KYIV, Ukraine (AP) — President Joe Biden’s top foreign policy adviser Jake Sullivan sought to reassure Ukrainians during an unannounced visit to Kyiv Wednesday that the U.S. will continue to support their efforts to fend off Russia’s two-year-old invasion.

The national security adviser expressed optimism that lawmakers in Washington will break a monthlong logjam and approve tens of billions of dollars in military and economic aid to Ukraine. Russian forces have exploited the shortfall to make some gains in the conflict.

BALLET IN UKRAINIAN BOMB SHELTER ALLOWS ESCAPE FROM THE HORRORS OF WAR

“We will get a strong bipartisan vote in Congress,” Sullivan said during a press conference. “We will get that money to you as we should, so I don’t think we need to speak about Plan B today.” He also acknowledged that the process had “taken too long.”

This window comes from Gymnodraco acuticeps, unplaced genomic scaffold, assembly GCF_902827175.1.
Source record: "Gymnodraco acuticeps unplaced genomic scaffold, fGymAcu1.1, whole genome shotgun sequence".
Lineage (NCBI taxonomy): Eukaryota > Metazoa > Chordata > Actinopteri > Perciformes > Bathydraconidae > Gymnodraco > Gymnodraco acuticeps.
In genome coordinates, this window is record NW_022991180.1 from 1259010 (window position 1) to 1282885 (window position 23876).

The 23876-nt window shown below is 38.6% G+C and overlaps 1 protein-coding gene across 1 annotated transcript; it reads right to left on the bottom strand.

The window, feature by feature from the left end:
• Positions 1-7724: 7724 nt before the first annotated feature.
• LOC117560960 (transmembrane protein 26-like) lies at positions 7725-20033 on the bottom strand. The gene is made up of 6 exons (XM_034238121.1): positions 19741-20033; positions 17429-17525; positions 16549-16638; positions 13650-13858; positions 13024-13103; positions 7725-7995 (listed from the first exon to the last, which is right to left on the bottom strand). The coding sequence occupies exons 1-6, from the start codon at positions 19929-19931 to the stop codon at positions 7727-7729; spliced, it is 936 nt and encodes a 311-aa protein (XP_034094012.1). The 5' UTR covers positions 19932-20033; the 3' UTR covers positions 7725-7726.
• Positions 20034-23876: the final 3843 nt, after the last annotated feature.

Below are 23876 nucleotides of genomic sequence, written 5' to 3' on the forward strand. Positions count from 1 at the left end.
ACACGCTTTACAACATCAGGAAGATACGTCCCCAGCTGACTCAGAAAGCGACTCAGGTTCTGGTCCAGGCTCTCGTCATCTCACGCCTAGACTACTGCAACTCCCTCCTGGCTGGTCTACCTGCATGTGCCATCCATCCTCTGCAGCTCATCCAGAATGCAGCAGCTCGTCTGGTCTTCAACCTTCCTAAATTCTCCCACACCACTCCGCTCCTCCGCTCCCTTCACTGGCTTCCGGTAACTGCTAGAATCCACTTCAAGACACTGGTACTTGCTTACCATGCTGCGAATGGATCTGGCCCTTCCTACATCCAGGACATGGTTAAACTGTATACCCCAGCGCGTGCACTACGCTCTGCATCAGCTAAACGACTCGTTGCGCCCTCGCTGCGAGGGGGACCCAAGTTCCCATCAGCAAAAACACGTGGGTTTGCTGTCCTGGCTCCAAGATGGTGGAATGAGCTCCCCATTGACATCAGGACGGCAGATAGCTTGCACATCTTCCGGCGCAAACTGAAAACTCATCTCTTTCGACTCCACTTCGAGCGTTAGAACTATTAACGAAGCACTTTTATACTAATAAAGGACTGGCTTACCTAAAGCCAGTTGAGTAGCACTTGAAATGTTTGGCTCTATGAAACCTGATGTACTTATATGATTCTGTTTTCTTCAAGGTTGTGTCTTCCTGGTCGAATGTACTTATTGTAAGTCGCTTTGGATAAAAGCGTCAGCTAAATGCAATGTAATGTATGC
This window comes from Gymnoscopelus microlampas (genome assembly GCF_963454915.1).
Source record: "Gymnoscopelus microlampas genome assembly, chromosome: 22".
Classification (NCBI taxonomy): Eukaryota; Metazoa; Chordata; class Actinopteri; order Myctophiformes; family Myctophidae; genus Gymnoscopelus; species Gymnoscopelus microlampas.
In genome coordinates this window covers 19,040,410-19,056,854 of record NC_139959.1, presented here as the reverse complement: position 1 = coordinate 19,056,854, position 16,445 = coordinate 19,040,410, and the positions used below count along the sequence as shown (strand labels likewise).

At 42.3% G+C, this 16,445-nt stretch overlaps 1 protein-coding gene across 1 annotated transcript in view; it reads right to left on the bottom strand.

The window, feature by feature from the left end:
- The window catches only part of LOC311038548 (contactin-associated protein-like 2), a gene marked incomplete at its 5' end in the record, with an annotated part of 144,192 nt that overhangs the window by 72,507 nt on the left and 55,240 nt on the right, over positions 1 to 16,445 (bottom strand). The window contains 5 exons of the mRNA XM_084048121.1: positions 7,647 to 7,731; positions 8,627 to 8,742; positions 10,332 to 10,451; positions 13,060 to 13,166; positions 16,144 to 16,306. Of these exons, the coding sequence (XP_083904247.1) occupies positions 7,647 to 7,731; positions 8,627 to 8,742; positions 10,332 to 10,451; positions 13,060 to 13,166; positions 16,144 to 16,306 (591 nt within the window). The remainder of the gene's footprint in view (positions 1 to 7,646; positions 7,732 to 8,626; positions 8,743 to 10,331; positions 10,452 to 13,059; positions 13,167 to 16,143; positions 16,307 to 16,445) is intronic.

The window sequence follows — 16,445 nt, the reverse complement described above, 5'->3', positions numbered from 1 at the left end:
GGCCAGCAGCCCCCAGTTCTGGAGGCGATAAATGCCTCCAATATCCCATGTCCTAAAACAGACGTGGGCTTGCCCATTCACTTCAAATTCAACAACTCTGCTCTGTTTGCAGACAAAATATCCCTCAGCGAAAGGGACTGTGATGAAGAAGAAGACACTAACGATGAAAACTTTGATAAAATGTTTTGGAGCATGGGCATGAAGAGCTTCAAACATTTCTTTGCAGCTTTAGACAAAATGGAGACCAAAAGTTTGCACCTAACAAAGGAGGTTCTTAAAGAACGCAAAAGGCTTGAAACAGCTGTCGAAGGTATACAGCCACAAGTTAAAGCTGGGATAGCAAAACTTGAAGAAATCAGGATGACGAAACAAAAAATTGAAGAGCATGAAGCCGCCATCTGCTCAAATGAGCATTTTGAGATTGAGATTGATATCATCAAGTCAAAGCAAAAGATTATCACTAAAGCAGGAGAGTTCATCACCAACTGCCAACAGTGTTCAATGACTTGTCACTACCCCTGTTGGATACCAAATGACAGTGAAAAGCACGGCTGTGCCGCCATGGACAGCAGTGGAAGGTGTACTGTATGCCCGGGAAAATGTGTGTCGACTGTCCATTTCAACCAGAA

Jake-Sullivan

White House national security adviser Jake Sullivan, left, shakes hands with the head of the Office of the President of Ukraine Andriy Yermak, right, in Kyiv, Ukraine, Wednesday, March 20, 2024.

Sullivan said the U.S. would consider the conflict a victory for Ukraine if it emerges from the war as a sovereign, democratic and free country.

He sought to reassure Ukrainians that U.S. will continue to support them as it did since the first days of Russia’s invasion, despite the holdup in Congress. House Republicans have thus far refused to take up a Senate-passed bipartisan measure backed by the White House to fund military aid for Ukraine and Israel, as well as humanitarian assistance for people in Gaza.

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“There is wide understanding in the United States that Ukraine matters, that the security and future of Ukraine matters to the security and future of United States of America,” Sullivan said. “And that we want to help aid a friend and a partner, but we also want to help ourselves in helping you.”

Sullivan’s trip was meant “to reaffirm the United States’ unwavering commitment to Ukraine in its self-defense against Russia’s brutal invasion,” said National Security Council spokesperson Adrienne Watson.

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